RenCap Hires Banker From CI Capital as It Opens Doors in Egypt

Updated on
  • Mohamed Younis will be the head investment bank based in Cairo
  • Bank is also hiring research analysts to cover local companies

Renaissance Capital, the investment bank controlled by Russian billionaire Mikhail Prokhorov, is hiring investment bankers and analysts in Egypt as more vibrant capital markets attract financial services firms to the country.

Mohamed Younis will be chief executive officer of the investment bank in Egypt, said Ahmed Badr, RenCap’s CEO for the Middle East and North Africa. Younis, previously at CI Capital Holding, an arm of Commercial International Bank Egypt SAE, will report to Badr, who will be chairman of the board, and to James Friel, global head of investment banking based in London.

RenCap is seeking to profit from a pick up in trading sparked in November, when authorities removed almost all restrictions on the Egyptian pound to help end a shortage of hard currency and clinch a $12 billion International Monetary Fund loan. Since then, inflows to the country’s stock market and government bonds have surged and at least six companies plan IPOs by the end of 2018, following two sales since January, according to data compiled by Bloomberg.

“We are in the business of raising capital, and there are a lot of companies in need to raise capital at the moment,” Badr said Monday in an interview in Dubai. “There is a ton of IPOs that are being lined up and we think that the market, from an advisory perspective, is actually under served, especially on the debt side. RenCap has a strong distribution platform that is going to a market that is hungry for capital raising.”

Read more here: Busy IPO Season Beckons for Cairo as Reforms Yield Results

Deals, New Hires

The firm is already working with “several” companies planning to raise debt in dollars, with one expected to sell notes in the next three months, Badr said. RenCap has been mandated to work on an IPO set for pricing in the third quarter of 2018. The firm is also in conversation with Egyptian companies targeting merger and acquisition opportunities outside the country, mostly in eastern Africa, he said.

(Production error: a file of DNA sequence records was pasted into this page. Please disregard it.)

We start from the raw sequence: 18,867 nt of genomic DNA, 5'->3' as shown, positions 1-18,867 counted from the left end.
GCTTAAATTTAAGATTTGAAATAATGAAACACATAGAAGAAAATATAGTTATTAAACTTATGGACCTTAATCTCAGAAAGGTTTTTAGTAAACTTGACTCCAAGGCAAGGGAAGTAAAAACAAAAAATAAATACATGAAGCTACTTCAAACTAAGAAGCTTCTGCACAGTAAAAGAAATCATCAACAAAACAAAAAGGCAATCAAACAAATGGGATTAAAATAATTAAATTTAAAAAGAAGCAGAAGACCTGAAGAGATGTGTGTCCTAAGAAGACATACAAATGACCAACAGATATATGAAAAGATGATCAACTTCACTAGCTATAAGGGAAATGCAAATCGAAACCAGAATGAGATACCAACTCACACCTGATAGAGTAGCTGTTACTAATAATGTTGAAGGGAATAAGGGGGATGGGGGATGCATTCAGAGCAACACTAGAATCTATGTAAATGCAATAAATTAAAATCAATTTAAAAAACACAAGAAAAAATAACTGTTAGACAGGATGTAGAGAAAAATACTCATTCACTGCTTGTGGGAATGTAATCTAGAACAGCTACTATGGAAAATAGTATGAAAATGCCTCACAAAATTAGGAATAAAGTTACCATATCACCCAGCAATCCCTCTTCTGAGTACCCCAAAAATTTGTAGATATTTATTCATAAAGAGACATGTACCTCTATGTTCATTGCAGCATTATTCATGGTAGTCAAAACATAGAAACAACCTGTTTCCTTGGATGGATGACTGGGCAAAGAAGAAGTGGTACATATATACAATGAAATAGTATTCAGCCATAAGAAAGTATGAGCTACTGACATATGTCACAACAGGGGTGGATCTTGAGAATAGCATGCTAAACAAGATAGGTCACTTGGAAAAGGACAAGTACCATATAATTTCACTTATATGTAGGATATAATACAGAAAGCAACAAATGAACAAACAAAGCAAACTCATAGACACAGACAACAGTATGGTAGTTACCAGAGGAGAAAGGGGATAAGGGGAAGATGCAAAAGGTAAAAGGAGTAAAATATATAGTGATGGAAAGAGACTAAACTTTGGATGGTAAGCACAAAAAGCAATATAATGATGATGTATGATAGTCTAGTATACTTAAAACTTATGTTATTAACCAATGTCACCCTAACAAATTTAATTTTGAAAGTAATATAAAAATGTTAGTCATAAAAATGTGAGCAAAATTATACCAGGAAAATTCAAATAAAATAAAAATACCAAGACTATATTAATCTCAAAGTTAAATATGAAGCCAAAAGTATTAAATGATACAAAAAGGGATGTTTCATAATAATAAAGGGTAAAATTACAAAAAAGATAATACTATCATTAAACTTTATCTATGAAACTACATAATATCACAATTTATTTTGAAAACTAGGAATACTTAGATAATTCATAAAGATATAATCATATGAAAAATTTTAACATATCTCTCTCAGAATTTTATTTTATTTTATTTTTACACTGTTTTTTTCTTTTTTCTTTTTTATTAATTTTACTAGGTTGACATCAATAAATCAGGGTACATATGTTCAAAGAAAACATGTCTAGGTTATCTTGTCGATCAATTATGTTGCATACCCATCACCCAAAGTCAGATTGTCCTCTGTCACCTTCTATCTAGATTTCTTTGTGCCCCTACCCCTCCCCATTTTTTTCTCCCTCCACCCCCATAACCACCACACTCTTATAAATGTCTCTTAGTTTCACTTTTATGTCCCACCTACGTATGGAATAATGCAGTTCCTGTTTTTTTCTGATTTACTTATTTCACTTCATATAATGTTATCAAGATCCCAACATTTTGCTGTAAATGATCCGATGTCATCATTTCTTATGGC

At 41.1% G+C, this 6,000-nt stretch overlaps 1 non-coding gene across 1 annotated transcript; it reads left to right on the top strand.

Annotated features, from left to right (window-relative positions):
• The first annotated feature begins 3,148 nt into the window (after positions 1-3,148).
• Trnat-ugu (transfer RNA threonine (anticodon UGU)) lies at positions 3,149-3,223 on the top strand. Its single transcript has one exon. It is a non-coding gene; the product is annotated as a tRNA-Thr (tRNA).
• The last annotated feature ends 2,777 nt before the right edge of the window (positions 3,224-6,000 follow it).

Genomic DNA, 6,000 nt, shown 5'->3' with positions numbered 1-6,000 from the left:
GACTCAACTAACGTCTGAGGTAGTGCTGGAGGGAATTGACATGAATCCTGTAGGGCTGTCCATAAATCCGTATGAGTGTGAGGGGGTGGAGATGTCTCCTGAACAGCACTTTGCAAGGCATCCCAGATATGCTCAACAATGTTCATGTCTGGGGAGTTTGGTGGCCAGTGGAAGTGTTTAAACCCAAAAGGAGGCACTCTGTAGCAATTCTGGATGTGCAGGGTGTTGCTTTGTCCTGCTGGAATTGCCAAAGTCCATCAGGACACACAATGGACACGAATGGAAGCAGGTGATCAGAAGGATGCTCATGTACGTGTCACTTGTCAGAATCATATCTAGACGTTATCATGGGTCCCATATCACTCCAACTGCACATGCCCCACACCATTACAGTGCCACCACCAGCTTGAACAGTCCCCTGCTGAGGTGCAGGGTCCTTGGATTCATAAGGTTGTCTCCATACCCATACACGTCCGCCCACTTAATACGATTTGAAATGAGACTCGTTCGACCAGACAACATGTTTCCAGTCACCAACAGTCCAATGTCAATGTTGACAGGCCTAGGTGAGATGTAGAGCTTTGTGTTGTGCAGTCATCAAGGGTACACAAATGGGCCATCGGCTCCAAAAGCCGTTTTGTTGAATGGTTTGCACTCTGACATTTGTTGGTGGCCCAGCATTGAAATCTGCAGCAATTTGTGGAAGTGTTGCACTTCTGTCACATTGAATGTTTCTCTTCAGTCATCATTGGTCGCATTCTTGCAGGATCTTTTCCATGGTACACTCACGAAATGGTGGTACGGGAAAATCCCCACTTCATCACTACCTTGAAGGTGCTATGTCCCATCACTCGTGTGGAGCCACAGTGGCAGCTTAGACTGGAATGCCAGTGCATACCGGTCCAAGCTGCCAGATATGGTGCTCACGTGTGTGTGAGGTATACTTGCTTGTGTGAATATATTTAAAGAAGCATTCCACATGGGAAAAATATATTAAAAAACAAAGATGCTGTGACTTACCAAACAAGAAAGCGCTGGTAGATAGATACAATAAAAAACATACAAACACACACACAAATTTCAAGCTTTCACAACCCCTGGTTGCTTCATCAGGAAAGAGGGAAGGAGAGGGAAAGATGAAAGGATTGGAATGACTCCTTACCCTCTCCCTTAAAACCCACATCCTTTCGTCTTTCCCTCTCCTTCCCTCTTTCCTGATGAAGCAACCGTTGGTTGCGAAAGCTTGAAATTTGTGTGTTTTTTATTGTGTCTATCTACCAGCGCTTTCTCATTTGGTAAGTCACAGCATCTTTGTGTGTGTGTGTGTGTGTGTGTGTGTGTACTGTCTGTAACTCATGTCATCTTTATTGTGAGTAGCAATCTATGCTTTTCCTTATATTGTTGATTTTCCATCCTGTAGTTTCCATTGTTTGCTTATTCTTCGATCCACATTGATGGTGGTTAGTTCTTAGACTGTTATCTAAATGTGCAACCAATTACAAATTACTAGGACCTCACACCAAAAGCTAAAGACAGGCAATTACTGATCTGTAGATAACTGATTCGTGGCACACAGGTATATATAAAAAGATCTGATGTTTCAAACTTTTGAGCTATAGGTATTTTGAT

“International banks tend to look for deals with an average ticket size between $200 million and $500 million, and that is scarce in Egypt now,” Badr said. The average deal size in Egypt is between $30 million and $100 million. “You can reach $150 million maximum in some deals.”

The Egyptian unit of RenCap was incorporated last week as Renaissance Capital Egypt SAE and expects to receive its investment banking license from the local regulator in the next four to six weeks, Badr said.

The firm is in discussions to hire four investment bankers and potentially four analysts for its Egyptian team. Mohamed Zein, RenCap’s Dubai-based head of consumer research, will relocate to Cairo, where he will keep the same position. The research team will initially focus on Egyptian companies, with the potential to expand coverage beyond the country, he said.

Abdalla El Ebiary, chairman of the Egyptian Private Equity association, and Amr Helal, head of corporate private equity at Capstone Group and formerly of the Abraaj Group, will serve as non-executive members of the bank’s board.

RenCap doesn’t intend to apply for a brokerage license, a market that’s already saturated, said Badr. The bank will continue to work with local brokers to execute trades, also ruling out acquisitions in the country.

— With assistance by Stefania Bianchi

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